Review Edited by Arnove, Anthony, Iraq Under Siege, The Deadly Impact of Sanctions and War, Cambridge: South End Press, 2002
Iraq Under Siege, The Deadly Impact of Sanctions and War was written by western activists who were against the sanctions imposed on Iraq for the invasion of Kuwait. The economic isolation of Iraq was supposed to encourage it to exit its neighbor territory, but then became a means to punish and contain it. As Clinton administration officials said, the sanctions would remain until Saddam Hussein was out of office. While some of the chapters in this anthology deal with the effects of sanctions upon Iraqis, most are leftist essays against American imperialism.
The first part of Iraq Under Siege focuses upon criticism of U.S. foreign policy. There’s talk about American imperialism, that the first Bush administration was only interested in Iraq’s oil, that Washington wanted to protect Israel, that the U.S. wanted to be the hegemon in the Middle East, etc. Many of these pieces can’t stay focused upon Iraq, and some go completely off the rails. One by Noam Chomsky for example, said that most oil producing countries don’t have large populations because the rich and oil companies want to take all the profits, so the goal of the sanctions was to cut down the number of Iraqis so that it might be more easily controlled in the future. These are meant to explain why the United States maintained sanctions on Iraq, but fail because they are leftist diatribes full of stereotypes and tropes against America foreign policy. There is no serious analysis provided.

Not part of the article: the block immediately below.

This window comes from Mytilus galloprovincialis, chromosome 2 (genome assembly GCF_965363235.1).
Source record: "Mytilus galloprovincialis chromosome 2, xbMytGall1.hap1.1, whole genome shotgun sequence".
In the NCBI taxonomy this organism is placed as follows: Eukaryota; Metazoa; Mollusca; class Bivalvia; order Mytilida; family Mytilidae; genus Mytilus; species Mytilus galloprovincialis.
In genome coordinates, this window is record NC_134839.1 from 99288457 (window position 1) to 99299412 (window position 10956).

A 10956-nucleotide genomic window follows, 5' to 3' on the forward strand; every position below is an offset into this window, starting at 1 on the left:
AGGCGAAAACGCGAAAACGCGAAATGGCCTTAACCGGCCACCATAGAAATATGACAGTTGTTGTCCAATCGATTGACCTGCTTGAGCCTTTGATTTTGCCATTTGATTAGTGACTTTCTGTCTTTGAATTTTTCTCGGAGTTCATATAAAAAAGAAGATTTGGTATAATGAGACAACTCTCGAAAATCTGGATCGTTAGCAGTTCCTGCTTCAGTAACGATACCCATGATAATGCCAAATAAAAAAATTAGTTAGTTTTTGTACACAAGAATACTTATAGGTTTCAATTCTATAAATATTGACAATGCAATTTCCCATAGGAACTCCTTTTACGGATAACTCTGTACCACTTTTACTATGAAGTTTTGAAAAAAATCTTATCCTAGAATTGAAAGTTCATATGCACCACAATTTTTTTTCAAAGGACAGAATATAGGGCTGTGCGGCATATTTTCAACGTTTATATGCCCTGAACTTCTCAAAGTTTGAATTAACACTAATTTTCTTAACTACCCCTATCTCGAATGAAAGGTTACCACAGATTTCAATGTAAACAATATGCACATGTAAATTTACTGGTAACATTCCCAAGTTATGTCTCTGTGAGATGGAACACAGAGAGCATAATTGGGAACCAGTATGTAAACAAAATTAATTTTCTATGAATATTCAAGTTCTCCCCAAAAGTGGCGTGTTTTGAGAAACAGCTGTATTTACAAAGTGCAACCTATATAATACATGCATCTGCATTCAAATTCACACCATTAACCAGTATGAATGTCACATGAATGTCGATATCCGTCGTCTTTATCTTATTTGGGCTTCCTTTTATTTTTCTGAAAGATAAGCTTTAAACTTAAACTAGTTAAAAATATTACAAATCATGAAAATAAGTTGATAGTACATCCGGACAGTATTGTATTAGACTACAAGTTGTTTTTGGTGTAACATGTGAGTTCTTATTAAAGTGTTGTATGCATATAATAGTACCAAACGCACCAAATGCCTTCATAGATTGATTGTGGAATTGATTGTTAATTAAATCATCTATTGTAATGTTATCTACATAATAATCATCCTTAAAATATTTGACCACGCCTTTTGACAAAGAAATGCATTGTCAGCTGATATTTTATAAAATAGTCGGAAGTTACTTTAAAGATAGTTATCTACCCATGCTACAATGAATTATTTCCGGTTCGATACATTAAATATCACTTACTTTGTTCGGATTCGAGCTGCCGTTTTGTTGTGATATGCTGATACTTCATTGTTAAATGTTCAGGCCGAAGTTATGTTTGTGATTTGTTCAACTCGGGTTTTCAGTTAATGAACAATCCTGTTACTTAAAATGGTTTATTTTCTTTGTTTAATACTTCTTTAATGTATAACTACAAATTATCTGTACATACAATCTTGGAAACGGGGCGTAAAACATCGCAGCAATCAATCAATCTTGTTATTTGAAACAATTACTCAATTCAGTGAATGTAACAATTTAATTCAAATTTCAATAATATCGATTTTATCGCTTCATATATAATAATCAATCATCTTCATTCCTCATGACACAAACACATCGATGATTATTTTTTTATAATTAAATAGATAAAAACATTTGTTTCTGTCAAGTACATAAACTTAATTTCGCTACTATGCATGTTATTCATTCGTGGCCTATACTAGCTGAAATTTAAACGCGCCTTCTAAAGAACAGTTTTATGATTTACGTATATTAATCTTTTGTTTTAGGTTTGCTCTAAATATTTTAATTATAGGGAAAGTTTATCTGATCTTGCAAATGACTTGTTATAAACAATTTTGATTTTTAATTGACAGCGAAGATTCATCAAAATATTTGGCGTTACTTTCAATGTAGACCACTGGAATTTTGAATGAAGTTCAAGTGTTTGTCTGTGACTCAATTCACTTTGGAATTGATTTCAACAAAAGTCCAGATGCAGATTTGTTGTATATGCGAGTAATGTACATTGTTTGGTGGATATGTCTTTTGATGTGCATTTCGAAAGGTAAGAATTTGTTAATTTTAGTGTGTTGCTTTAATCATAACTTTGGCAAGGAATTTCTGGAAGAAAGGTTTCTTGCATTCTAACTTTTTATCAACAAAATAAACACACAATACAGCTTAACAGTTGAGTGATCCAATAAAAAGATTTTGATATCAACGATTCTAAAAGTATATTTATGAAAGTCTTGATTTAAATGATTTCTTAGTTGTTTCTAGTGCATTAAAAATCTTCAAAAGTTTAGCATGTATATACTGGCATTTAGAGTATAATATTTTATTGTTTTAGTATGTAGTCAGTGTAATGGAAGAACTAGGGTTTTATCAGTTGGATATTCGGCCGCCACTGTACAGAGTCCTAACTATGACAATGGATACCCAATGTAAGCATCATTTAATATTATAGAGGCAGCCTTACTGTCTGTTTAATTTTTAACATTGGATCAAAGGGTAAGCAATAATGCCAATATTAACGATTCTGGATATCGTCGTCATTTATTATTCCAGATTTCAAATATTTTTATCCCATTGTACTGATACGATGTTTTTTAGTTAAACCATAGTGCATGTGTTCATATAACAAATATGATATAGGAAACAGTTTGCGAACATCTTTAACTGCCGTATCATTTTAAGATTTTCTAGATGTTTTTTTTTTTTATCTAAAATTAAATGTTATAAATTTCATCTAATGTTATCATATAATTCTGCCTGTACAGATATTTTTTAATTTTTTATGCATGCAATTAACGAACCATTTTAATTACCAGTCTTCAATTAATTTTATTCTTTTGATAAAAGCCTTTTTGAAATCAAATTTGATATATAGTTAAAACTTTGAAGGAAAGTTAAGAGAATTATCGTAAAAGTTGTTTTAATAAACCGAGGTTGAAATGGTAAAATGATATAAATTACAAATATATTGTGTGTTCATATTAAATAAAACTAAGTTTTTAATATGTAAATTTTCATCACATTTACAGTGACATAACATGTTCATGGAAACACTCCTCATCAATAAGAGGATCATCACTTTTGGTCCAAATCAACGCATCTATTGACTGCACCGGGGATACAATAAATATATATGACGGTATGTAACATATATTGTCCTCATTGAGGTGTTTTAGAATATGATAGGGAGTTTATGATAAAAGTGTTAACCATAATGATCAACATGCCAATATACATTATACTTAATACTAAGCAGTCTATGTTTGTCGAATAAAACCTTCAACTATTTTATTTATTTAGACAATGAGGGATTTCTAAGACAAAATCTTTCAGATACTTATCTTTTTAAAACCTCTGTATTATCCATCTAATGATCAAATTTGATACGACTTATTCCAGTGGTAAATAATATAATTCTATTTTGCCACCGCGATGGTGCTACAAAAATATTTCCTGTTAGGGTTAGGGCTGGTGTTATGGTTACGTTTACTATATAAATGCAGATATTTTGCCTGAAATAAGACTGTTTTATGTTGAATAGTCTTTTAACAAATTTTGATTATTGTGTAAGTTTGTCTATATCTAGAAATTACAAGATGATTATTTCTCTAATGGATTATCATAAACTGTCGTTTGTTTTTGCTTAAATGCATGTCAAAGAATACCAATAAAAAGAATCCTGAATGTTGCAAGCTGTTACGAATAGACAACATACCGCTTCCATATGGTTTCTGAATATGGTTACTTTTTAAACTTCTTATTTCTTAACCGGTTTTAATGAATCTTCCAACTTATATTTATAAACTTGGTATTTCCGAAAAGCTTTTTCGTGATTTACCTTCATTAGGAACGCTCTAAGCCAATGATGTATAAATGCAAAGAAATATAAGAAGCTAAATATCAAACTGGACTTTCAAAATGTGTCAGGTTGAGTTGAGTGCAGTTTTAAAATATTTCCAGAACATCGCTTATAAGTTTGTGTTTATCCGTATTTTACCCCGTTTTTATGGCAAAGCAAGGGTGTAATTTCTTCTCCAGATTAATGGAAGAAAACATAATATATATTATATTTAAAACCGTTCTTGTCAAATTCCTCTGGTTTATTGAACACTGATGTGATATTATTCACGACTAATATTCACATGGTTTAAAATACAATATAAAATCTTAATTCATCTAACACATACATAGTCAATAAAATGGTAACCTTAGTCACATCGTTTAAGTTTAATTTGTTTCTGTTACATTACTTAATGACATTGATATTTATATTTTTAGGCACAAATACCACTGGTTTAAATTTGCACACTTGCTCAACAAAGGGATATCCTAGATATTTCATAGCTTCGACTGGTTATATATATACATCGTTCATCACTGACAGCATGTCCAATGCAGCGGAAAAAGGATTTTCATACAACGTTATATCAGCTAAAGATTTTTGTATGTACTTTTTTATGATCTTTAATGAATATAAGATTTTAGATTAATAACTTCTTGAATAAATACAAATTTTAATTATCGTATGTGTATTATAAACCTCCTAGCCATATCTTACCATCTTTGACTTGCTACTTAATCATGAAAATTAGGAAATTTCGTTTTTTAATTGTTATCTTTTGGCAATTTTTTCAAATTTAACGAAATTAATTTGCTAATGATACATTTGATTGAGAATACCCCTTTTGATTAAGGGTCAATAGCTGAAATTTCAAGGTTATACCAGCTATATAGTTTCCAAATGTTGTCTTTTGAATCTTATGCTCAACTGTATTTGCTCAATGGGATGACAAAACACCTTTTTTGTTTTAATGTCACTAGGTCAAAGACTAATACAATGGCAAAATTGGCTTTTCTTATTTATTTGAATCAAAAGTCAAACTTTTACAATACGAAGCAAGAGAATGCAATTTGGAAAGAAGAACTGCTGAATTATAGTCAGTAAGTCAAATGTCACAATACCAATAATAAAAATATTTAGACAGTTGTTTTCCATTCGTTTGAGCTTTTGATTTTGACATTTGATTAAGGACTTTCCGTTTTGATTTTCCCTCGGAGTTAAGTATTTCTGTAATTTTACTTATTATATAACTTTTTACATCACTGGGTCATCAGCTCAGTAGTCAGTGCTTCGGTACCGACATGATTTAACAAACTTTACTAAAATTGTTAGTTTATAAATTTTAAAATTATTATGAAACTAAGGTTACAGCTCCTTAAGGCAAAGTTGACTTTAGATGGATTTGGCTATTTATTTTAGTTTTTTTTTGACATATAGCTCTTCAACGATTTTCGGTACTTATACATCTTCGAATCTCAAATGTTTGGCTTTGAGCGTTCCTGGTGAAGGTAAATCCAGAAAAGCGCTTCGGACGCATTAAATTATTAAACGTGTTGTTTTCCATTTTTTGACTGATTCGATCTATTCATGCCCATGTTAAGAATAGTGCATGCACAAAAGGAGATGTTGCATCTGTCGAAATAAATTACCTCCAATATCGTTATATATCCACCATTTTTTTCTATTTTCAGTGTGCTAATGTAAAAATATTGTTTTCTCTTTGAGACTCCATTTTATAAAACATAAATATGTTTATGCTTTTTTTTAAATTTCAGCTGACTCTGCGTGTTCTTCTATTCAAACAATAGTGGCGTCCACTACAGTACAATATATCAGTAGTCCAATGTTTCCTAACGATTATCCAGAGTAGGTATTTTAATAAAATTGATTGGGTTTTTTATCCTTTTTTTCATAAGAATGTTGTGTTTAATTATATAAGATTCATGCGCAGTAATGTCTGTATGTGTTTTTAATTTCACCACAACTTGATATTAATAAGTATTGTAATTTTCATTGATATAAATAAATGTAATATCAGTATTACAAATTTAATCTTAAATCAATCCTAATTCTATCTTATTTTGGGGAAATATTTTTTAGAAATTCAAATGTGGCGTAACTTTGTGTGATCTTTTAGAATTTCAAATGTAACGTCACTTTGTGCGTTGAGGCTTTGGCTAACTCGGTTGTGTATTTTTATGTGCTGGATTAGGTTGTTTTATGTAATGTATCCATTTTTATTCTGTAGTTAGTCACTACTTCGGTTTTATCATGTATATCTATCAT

In the middle of the book there are some chapters that actually deal with the sanctions. One was by journalist John Pilger who went to Iraq and reported upon the humanitarian situation. The best was by Barbara Nimri Aziz about an Iraqi intellectual family and the sacrifices and losses they went through in the 90s. These are far better because they are by people with actual experience in Iraq. The 90s were a very difficult time for the country as its infrastructure had been destroyed during the Gulf War, and the sanctions caused huge distress. The middle section highlights many of these problems.
The sanctions period was a very important period in Iraqi history that needs serious discussion and commentary. Iraq Under Siege does not provide that. Most of the book reads like one opinion piece after another describing how bad the U.S. was and calling for activism to end the sanctions. The few chapters that actually focus upon Iraq can’t save this book.
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